Thursday, April 9, 2015

Shining lights in the darkness

Rarely have I been so proud of the four main sports teams who represent my city and county as I was this week . . . and none of them had to kick or hit a ball.

This is my second year to volunteer to organise the Darkness Into Light 5km walk for Pieta House in Galway and on Wednesday night I was simply blown away by the humility of the men who represent our county and province with pride.

The Galway city DIL committee was tasked with hosting a launch on behalf of all nine walks in the county this year and none of us could have dreamed of the cooperation we received from people who have busy sporting lives.

Galway and Connacht teams might not always have the greatest successes, but the people who lead them should make us all feel truly proud.
Connacht Rugby manager Pat Lam at the DIL launch

Both the managers of Connacht Rugby and Galway United were keen to get involved as soon as they heard our launch was to raise awareness of suicide prevention, while the hurlers and footballers sent along some of their bright young stars. 

Their speeches were, quite simply, phenomenal and gave more than a modicum of hope that our culture is changing when it comes to us men and how we discuss our problems, lows, and fears.

These people might run out at Croke Park or the Aviva Stadium in front of 80,000 or 50,000 fans, but they are subjected to the same kinds of frustrations, fears, down days, and vulnerabilities which make us all human.

Connacht Rugby manager Pat Lam spoke from the heart about the loss of a friend to suicide. 

He described how his wife had walked the Darkness Into Light 5k in Salthill last year and how the Connacht management team would keep the Galway walk in their minds, even if they will be miles away, preparing for a game in Italy.

Lam, a New Zealander, made it so clear why he has become a hugely popular figure during his relatively short time in Galway. 

He talked about the importance of how the players shake hands with each other whenever they meet up. They know how important it is for each and every one of them to connect and look out for each other.

Galway United manager Tommy Dunne joked that he had not worn a suit in four years. 

But he had an even more moving message about a former team-mate who took his own life while playing professional football in Scandinavia.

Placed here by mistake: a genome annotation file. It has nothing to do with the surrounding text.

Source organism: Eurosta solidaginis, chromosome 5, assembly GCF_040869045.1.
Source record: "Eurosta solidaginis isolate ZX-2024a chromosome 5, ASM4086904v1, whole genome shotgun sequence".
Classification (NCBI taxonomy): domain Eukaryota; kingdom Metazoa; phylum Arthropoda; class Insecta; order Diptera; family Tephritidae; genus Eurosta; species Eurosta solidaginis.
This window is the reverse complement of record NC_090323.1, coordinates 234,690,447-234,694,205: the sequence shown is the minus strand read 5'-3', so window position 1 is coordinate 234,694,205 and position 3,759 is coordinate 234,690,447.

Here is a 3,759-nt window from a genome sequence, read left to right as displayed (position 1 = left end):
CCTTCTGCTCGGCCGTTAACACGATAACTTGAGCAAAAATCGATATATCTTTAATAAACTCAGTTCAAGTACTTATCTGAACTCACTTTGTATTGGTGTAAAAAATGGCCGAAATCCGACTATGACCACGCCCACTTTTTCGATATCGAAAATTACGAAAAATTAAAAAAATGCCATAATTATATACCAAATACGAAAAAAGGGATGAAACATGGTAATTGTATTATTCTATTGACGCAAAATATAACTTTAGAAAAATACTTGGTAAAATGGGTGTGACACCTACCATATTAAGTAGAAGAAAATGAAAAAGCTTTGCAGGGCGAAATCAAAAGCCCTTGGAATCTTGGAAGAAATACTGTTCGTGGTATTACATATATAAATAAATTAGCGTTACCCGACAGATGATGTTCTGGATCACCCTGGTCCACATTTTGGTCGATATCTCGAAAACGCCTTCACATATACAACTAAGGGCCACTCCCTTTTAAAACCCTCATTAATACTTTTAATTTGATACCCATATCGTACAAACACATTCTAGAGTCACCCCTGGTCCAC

He described how sad he felt that he had not spotted the warning signs.

There and then, he decided that the Galway United players would warm-up for their next home game in bright yellow Darkness Into Light t-shirts. For the derby against Sligo Rovers, he wanted to highlight the importance of suicide prevention. He brought some people in the room at the Galway Bay Hotel to tears.

He said a manager’s task can involve “reading” players, evaluating who is in good form or confident ahead of a big game. But he referred to how much more there is to life than just being up for a game.

Next up was Galway hurler David Collins, who was only given about ten minutes’ notice when asked to make a contribution on behalf of the GAA.

Instead of complaining abou the short notice, he said he had no problem speaking about a cause which was close to his heart.

Within minutes, he moved most of us present in the room to tears.

He spoke about the pain of losing a team-mate, Niall Donoghue, in 2013. Niall was a gifted young man who played alongside him in front of 80,000 people in an All-Ireland final and replay just over a year before.

David said most of us have no idea of what it’s like to play in such massive games. Within the members of the panel themselves, players often have no idea what’s going on in each others’ lives.

He said that not a day goes by when the members of the Galway senior hurling panel don't think about their former team-mate.

All three speeches were stunning; all three showed that the stigma attached to talking about suicide and depression is being tackled at the highest level by people involved in sport.

It was so uplifting to see Irish men, sporting heroes, talking honestly about mental health and the support available.

They showed that even people with amazing jobs, top level sports people, know the pain involved when someone they love takes their own life. 

Footballers, hurlers and rugby players are no different from the rest of us . . . they know what it’s like to experience pain or loss in their home, family, community, or even the dressing-room.

Galway hurler David Collins, who made an amazing speech

They left all nine Co Galway committees with a bit more of a spring in their step as they continue the countdown to the Darkness Into Light event in the early hours of Saturday, May 9.

When people in such wonderful positions can speak so eloquently about the pain of loss, there really is hope for us all. On Wednesday night, our sporting heroes did the people of Galway and Connacht a huge favour by shining some light into the darkness.

They told us all to look out for each other, which is the theme of this year's walk.

The guest speakers sure shattered the myth of the "macho" sportsmen, too proud or tough to talk about their problems. 

And they left many of us feeling inspired.

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